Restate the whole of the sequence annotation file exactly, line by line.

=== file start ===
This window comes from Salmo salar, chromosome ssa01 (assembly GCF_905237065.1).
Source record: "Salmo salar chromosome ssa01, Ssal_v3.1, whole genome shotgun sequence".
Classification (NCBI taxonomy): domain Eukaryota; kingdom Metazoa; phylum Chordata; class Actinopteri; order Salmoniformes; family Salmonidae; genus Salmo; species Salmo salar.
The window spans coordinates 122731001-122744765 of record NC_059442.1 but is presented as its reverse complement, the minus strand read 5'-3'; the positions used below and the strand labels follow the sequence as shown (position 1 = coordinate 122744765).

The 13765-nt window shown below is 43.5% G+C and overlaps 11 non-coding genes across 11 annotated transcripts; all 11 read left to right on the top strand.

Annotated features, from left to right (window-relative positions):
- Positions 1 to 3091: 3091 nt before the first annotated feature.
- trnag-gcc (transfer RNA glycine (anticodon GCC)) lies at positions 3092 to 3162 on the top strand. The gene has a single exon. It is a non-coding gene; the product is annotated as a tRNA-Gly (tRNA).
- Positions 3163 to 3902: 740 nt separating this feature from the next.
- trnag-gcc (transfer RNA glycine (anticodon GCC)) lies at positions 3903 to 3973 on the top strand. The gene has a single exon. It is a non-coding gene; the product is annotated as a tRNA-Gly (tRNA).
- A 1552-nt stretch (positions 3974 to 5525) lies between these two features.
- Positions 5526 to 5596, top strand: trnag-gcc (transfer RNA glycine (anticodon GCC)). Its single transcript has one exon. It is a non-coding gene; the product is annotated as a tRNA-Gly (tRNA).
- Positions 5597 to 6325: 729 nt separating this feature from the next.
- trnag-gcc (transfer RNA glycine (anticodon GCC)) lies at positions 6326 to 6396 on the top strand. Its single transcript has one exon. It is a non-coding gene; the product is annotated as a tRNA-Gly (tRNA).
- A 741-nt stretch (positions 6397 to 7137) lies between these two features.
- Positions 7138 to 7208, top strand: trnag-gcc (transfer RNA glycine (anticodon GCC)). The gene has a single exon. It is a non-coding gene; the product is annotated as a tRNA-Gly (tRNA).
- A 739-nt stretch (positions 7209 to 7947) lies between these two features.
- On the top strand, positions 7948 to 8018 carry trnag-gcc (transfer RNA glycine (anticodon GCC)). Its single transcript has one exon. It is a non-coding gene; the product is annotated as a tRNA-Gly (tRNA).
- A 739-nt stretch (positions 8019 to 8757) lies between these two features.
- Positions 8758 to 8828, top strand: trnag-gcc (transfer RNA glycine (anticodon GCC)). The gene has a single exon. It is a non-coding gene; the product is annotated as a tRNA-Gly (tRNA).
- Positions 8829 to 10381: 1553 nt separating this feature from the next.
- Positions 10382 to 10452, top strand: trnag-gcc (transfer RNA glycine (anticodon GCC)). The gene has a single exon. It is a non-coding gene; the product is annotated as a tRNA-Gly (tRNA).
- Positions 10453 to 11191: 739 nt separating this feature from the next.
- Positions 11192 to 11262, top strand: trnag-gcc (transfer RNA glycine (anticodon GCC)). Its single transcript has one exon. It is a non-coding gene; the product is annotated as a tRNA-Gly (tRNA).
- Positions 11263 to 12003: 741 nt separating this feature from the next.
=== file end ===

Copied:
This window comes from Salmo salar, chromosome ssa01 (assembly GCF_905237065.1).
Source record: "Salmo salar chromosome ssa01, Ssal_v3.1, whole genome shotgun sequence".
Classification (NCBI taxonomy): domain Eukaryota; kingdom Metazoa; phylum Chordata; class Actinopteri; order Salmoniformes; family Salmonidae; genus Salmo; species Salmo salar.
The window spans coordinates 122731001-122744765 of record NC_059442.1 but is presented as its reverse complement, the minus strand read 5'-3'; the positions used below and the strand labels follow the sequence as shown (position 1 = coordinate 122744765).

The 13765-nt window shown below is 43.5% G+C and overlaps 11 non-coding genes across 11 annotated transcripts; all 11 read left to right on the top strand.

Annotated features, from left to right (window-relative positions):
- Positions 1 to 3091: 3091 nt before the first annotated feature.
- trnag-gcc (transfer RNA glycine (anticodon GCC)) lies at positions 3092 to 3162 on the top strand. The gene has a single exon. It is a non-coding gene; the product is annotated as a tRNA-Gly (tRNA).
- Positions 3163 to 3902: 740 nt separating this feature from the next.
- trnag-gcc (transfer RNA glycine (anticodon GCC)) lies at positions 3903 to 3973 on the top strand. The gene has a single exon. It is a non-coding gene; the product is annotated as a tRNA-Gly (tRNA).
- A 1552-nt stretch (positions 3974 to 5525) lies between these two features.
- Positions 5526 to 5596, top strand: trnag-gcc (transfer RNA glycine (anticodon GCC)). Its single transcript has one exon. It is a non-coding gene; the product is annotated as a tRNA-Gly (tRNA).
- Positions 5597 to 6325: 729 nt separating this feature from the next.
- trnag-gcc (transfer RNA glycine (anticodon GCC)) lies at positions 6326 to 6396 on the top strand. Its single transcript has one exon. It is a non-coding gene; the product is annotated as a tRNA-Gly (tRNA).
- A 741-nt stretch (positions 6397 to 7137) lies between these two features.
- Positions 7138 to 7208, top strand: trnag-gcc (transfer RNA glycine (anticodon GCC)). The gene has a single exon. It is a non-coding gene; the product is annotated as a tRNA-Gly (tRNA).
- A 739-nt stretch (positions 7209 to 7947) lies between these two features.
- On the top strand, positions 7948 to 8018 carry trnag-gcc (transfer RNA glycine (anticodon GCC)). Its single transcript has one exon. It is a non-coding gene; the product is annotated as a tRNA-Gly (tRNA).
- A 739-nt stretch (positions 8019 to 8757) lies between these two features.
- Positions 8758 to 8828, top strand: trnag-gcc (transfer RNA glycine (anticodon GCC)). The gene has a single exon. It is a non-coding gene; the product is annotated as a tRNA-Gly (tRNA).
- Positions 8829 to 10381: 1553 nt separating this feature from the next.
- Positions 10382 to 10452, top strand: trnag-gcc (transfer RNA glycine (anticodon GCC)). The gene has a single exon. It is a non-coding gene; the product is annotated as a tRNA-Gly (tRNA).
- Positions 10453 to 11191: 739 nt separating this feature from the next.
- Positions 11192 to 11262, top strand: trnag-gcc (transfer RNA glycine (anticodon GCC)). Its single transcript has one exon. It is a non-coding gene; the product is annotated as a tRNA-Gly (tRNA).
- Positions 11263 to 12003: 741 nt separating this feature from the next.